There are many people who choose to give back to certain charities in their community throughout their lifetime. However, not everyone has the means to do so. It is because of this that they may wish to contribute after their life is over instead. This may seem like an odd notion, but it can be accomplished through charitable planning. If you would like to include charitable planning in your estate plan, contact an experienced estate planning attorney for assistance.

What is Charitable Planning?

Charitable planning can be established in different ways. This may be through the designation of beneficiaries in an estate plan, lifetime gifts, bequests in wills or trusts, and even lifetime gifts in a trust. Life insurance policies or retirement plans can be used to fund charitable gifts as well. They can be tools to provide a lifetime gift or bequest on death to charities or non-profit organizations. People tend to choose either gifting their insurance policy itself or a portion of the proceeds upon their death. This can be done through a “beneficiary designation.”

It is crucial for an individual to be aware of any tax provisions when dealing with charitable planning. For example, qualified charities do not have to pay income tax on gifts that are provided from a retirement account. It is because of this that these funds are more valuable to charities instead of other assets that come from an estate. It is important to have an estate planning attorney during this process to guide you towards making informed decisions.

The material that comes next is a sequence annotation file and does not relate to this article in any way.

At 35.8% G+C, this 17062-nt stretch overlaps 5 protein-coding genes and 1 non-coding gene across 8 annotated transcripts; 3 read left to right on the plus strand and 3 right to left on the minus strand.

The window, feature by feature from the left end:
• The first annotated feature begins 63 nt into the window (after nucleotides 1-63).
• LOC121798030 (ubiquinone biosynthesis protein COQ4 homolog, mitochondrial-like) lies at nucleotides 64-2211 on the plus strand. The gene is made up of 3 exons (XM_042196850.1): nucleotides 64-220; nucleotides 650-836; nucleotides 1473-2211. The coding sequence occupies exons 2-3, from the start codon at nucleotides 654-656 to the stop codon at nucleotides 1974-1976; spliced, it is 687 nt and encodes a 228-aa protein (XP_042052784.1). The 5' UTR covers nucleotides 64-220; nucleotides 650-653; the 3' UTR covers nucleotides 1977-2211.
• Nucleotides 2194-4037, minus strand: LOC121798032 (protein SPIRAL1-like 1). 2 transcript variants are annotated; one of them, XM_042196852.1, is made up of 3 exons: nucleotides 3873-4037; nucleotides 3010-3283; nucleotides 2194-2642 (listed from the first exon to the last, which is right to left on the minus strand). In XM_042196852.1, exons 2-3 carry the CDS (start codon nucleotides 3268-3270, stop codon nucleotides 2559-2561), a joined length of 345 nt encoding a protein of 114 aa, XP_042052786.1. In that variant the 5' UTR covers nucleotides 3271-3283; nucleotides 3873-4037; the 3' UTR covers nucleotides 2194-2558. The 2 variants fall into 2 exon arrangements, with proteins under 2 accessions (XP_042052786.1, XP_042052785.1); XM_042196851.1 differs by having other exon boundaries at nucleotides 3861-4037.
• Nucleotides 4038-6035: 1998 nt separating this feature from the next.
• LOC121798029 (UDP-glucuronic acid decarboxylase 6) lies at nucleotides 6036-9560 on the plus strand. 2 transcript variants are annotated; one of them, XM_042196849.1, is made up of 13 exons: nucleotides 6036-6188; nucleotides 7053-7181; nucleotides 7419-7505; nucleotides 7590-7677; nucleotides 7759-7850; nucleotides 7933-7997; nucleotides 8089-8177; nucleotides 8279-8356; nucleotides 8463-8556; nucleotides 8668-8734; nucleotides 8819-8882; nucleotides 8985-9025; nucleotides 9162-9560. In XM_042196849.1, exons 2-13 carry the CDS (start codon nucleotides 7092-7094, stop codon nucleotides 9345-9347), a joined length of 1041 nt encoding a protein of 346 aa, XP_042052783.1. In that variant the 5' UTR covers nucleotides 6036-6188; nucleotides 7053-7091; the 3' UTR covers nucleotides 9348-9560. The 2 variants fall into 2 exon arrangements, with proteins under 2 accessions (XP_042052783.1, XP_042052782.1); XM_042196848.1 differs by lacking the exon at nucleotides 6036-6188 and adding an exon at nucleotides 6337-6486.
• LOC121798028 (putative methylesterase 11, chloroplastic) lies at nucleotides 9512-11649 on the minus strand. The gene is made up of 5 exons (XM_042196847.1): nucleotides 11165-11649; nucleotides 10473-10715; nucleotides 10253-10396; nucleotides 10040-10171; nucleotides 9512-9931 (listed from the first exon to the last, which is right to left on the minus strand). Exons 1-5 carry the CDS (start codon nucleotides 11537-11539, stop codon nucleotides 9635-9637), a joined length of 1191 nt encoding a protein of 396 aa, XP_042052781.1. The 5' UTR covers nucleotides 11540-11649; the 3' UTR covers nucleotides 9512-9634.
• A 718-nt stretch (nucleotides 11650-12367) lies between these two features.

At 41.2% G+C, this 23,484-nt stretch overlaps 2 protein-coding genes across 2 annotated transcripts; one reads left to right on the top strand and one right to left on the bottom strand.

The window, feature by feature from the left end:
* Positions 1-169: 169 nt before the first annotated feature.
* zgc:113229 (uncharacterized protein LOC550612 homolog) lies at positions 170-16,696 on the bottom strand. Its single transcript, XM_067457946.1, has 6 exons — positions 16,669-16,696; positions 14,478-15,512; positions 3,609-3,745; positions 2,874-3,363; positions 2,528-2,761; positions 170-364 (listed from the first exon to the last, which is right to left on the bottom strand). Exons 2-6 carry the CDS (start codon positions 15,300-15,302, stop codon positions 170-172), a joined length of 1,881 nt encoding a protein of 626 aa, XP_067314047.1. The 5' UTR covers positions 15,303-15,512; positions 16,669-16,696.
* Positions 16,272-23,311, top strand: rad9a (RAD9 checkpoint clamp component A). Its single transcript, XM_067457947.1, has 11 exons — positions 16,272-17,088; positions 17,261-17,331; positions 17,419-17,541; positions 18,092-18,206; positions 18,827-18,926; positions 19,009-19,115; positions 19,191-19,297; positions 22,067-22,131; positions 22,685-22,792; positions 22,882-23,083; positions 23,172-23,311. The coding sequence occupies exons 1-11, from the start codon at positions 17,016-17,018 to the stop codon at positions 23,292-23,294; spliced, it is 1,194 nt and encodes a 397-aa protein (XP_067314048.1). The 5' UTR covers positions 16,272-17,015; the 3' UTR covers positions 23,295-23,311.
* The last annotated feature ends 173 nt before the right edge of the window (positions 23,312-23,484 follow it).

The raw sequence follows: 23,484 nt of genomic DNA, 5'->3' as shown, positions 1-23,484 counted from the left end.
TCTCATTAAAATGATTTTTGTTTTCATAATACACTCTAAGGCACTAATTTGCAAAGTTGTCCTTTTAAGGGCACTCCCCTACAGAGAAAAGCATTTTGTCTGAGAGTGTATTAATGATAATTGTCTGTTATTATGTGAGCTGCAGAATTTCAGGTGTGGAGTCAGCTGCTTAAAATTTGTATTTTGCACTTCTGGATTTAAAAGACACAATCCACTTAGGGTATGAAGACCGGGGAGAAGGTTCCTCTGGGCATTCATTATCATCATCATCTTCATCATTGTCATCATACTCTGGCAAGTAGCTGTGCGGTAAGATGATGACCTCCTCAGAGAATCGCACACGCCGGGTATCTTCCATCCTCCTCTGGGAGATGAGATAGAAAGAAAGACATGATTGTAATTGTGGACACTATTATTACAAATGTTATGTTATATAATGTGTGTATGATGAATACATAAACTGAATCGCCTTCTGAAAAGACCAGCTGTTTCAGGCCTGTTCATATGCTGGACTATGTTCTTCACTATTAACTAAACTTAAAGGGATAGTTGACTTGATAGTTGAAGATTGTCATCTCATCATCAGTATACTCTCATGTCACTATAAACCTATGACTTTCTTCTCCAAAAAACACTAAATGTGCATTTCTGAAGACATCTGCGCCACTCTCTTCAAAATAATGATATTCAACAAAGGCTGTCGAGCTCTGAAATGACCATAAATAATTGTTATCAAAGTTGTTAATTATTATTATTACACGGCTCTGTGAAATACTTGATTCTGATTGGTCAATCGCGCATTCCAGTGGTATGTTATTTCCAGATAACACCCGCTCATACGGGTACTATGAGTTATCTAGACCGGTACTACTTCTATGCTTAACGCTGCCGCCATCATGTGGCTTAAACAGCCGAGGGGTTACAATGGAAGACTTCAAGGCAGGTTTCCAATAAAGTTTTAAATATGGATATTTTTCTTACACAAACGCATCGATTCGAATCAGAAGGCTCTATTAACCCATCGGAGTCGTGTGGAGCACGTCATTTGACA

What is the Function of a Charitable Trust?

Charitable planning can be done through the use of a trust. In doing so, it is important to know that there are two main types of charitable trusts that can be created in the state of New York. This includes the following:

  • Charitable leads trust: This trust allows parts of the assets within the trust are distributed to charities over a period of time. After this designated time passes, the assets that stay in the trust are distributed to the beneficiaries of the deceased. This is either tax-free or with substantial tax savings. 
  • Charitable remainder trusts: This trust allows a portion of a person’s income to be distributed either back to the creator of a trust or the designated beneficiary. Once the creator dies, the remaining assets are given to charity. 

Contact our Firm

The Lauterbach Law Firm is proud to serve clients throughout Rockland County who are faced with legal matters related to estate planning, real estate, foreclosure defense, landlord-tenant law, business law, and criminal defense. If you require the services of an experienced team of attorneys, contact The Lauterbach Law Firm today to schedule a consultation.